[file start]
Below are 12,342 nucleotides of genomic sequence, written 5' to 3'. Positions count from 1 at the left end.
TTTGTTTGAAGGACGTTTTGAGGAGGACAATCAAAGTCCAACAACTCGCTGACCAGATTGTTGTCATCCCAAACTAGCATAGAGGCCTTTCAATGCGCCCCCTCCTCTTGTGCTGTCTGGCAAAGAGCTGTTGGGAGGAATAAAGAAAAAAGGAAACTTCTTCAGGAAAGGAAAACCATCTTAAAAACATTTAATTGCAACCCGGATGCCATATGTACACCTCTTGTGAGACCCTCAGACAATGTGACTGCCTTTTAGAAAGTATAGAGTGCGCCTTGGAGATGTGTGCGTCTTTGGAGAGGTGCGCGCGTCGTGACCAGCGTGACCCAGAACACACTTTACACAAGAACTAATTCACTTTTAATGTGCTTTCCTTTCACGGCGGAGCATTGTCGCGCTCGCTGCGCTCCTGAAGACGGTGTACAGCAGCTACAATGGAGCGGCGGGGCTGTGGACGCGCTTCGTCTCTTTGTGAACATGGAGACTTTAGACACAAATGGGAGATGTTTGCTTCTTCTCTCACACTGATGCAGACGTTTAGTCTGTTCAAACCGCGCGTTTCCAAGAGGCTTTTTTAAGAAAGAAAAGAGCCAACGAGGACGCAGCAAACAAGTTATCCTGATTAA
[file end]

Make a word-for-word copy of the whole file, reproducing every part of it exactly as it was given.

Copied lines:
Below are 12,342 nucleotides of genomic sequence, written 5' to 3'. Positions count from 1 at the left end.
TTTGTTTGAAGGACGTTTTGAGGAGGACAATCAAAGTCCAACAACTCGCTGACCAGATTGTTGTCATCCCAAACTAGCATAGAGGCCTTTCAATGCGCCCCCTCCTCTTGTGCTGTCTGGCAAAGAGCTGTTGGGAGGAATAAAGAAAAAAGGAAACTTCTTCAGGAAAGGAAAACCATCTTAAAAACATTTAATTGCAACCCGGATGCCATATGTACACCTCTTGTGAGACCCTCAGACAATGTGACTGCCTTTTAGAAAGTATAGAGTGCGCCTTGGAGATGTGTGCGTCTTTGGAGAGGTGCGCGCGTCGTGACCAGCGTGACCCAGAACACACTTTACACAAGAACTAATTCACTTTTAATGTGCTTTCCTTTCACGGCGGAGCATTGTCGCGCTCGCTGCGCTCCTGAAGACGGTGTACAGCAGCTACAATGGAGCGGCGGGGCTGTGGACGCGCTTCGTCTCTTTGTGAACATGGAGACTTTAGACACAAATGGGAGATGTTTGCTTCTTCTCTCACACTGATGCAGACGTTTAGTCTGTTCAAACCGCGCGTTTCCAAGAGGCTTTTTTAAGAAAGAAAAGAGCCAACGAGGACGCAGCAAACAAGTTATCCTGATTAA